Chess Cat

Can an impulsive and forgetful baby boomer learn to think logically by playing chess? Will every game end in a sickening blood bath or will I eventually triumph? We'll just see, won't we.

Wednesday, December 07, 2005

Knights of the South Bronx

I waited for the movie Knights of the South Bronx for three weeks and it was finally on A&E tonight. Ted Danson fills in as a substitute teacher for fourth graders in the Bronx, thinking it's temporary. That all changes when he teaches the kids chess and they take to it like starving piranhas.

I liked the movie. I'm into underdogs succeeding. There was one part that really lifted my wig a bit. After they got pretty good at chess, he taught the kids, including a kindergartner, to play chess without using a board and pieces. They held a mental picture in their minds of the game and all the moves and where the pieces were at all times.

Those kids did it. I wonder how many centuries it would take for ME to do that! Wonder if I could practice doing that for 15 minutes a day. Sneak it in when I'm doing something else that's totally boring and mind-numbing instead of turning on the TV. There's a thought.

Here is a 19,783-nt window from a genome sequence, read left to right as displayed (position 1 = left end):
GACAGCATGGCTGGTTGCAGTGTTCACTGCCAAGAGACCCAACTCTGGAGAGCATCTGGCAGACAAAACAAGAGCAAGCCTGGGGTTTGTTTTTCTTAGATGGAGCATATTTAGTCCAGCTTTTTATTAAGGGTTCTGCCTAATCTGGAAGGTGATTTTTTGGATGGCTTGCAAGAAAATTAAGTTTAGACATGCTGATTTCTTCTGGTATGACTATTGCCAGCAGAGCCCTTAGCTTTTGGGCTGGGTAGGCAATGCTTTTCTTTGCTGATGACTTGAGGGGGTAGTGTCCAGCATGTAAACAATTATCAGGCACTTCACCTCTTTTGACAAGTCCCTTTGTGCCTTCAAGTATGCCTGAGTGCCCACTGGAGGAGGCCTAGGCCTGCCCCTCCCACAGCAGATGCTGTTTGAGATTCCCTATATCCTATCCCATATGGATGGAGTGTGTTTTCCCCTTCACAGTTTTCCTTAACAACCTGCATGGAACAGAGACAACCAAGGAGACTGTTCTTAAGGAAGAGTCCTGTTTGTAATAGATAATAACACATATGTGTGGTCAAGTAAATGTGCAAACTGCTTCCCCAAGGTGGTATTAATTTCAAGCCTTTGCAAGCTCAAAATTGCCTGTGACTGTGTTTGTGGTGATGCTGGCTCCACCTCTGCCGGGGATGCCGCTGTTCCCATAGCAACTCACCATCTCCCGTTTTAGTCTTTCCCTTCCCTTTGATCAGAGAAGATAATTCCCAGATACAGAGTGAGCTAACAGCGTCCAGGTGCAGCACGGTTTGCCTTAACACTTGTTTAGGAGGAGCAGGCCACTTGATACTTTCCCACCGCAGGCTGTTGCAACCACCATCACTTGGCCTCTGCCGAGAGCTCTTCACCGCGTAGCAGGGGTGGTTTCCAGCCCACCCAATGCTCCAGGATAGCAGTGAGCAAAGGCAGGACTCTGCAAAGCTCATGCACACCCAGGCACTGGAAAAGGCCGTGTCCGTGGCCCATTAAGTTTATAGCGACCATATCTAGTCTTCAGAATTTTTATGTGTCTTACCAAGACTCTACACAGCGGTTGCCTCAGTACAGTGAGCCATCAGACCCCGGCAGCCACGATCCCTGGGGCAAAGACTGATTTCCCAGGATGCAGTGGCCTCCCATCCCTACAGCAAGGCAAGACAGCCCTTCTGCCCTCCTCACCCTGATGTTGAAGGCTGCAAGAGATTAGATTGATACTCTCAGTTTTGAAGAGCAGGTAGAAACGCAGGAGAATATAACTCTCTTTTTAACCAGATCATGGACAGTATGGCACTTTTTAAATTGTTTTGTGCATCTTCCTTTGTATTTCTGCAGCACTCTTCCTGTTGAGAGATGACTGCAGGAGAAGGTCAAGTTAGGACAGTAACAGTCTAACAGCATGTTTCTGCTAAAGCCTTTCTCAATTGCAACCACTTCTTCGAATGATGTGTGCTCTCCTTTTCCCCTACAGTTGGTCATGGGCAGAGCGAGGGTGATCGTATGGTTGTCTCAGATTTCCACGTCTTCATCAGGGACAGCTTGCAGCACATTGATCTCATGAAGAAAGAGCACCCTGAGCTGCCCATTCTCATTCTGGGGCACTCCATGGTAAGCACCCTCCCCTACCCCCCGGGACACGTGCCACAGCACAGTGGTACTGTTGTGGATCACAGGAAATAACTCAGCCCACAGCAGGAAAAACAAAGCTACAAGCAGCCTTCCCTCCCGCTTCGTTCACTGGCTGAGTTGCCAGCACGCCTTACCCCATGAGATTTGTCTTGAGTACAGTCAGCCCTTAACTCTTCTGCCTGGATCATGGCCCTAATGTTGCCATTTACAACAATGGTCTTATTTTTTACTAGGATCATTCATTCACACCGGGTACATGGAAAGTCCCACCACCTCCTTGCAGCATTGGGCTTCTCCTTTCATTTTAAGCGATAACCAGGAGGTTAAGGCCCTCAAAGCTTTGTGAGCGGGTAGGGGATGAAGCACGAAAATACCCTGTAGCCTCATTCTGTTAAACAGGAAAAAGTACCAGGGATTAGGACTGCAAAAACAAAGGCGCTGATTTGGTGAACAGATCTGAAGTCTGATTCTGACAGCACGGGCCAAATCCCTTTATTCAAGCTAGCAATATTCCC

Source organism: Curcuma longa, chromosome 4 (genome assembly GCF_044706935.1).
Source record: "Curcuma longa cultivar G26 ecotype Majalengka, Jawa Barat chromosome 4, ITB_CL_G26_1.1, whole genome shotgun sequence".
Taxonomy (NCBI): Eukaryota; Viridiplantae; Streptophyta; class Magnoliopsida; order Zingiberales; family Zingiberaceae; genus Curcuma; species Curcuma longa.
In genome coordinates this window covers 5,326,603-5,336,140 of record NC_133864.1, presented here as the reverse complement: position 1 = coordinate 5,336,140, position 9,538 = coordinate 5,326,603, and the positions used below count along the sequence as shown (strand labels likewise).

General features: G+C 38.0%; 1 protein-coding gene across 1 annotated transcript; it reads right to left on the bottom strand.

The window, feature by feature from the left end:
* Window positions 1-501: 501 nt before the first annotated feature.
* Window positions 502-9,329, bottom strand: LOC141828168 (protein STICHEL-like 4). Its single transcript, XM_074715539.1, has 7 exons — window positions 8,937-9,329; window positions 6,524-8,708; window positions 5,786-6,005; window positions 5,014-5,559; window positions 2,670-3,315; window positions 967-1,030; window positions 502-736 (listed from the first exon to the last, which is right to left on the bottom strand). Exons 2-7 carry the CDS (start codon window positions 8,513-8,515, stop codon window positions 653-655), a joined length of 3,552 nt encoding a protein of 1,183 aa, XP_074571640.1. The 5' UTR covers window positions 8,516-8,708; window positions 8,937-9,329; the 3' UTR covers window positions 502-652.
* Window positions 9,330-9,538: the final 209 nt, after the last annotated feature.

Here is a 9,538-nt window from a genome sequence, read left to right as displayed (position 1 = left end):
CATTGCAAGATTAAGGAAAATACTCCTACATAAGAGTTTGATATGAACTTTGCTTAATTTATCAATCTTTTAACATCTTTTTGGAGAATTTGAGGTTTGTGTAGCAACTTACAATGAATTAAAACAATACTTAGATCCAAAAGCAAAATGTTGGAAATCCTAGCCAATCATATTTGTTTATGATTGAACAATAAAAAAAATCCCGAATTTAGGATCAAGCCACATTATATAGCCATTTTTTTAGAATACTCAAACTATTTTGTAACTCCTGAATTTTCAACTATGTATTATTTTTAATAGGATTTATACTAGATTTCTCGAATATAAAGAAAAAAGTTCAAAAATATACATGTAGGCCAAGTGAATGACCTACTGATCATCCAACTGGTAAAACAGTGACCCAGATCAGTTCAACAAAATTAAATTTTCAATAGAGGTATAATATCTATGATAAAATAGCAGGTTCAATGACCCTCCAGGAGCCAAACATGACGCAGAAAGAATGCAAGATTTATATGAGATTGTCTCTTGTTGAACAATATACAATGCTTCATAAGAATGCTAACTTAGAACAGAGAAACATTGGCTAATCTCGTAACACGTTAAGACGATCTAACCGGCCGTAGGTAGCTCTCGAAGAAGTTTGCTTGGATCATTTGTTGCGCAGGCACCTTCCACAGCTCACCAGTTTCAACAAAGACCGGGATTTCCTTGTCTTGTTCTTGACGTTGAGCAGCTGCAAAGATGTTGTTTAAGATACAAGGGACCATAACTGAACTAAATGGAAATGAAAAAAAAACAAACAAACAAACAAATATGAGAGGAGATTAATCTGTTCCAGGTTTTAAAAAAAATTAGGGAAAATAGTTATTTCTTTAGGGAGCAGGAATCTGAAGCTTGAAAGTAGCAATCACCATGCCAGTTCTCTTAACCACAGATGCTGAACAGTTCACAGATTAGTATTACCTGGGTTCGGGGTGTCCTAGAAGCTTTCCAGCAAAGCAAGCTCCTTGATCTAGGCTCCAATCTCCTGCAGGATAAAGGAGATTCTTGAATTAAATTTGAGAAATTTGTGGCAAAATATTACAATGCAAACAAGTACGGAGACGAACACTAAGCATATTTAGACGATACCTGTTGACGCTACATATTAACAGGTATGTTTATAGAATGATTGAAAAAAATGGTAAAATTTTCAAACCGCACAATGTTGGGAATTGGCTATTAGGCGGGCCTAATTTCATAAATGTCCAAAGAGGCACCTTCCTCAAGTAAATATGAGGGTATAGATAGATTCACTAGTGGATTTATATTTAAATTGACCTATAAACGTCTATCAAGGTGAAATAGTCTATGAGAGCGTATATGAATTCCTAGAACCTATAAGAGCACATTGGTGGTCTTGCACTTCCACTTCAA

What's the chances I'll actually do that? What would the rewards be? If I could hold an image of the chess board and piece placement in my head and follow the game without messing up, I would be exercising some mighty puny muscles. I would go from the 97-pound weakling (mentally) to Hercules. Why does that appeal to me? Um, perhaps because of the piles of notes I write myself to keep from forgetting my head?

Do I have something utterly boring I have to do tomorrow? Yes! OK, I'll visualize the first four moves of a game. Will I do it? Yes. Can I do it? Hmm...stay tuned.

Can YOU play mental chess like that? If so, can you tell me how the ability to focus or visualize like that has changed your life?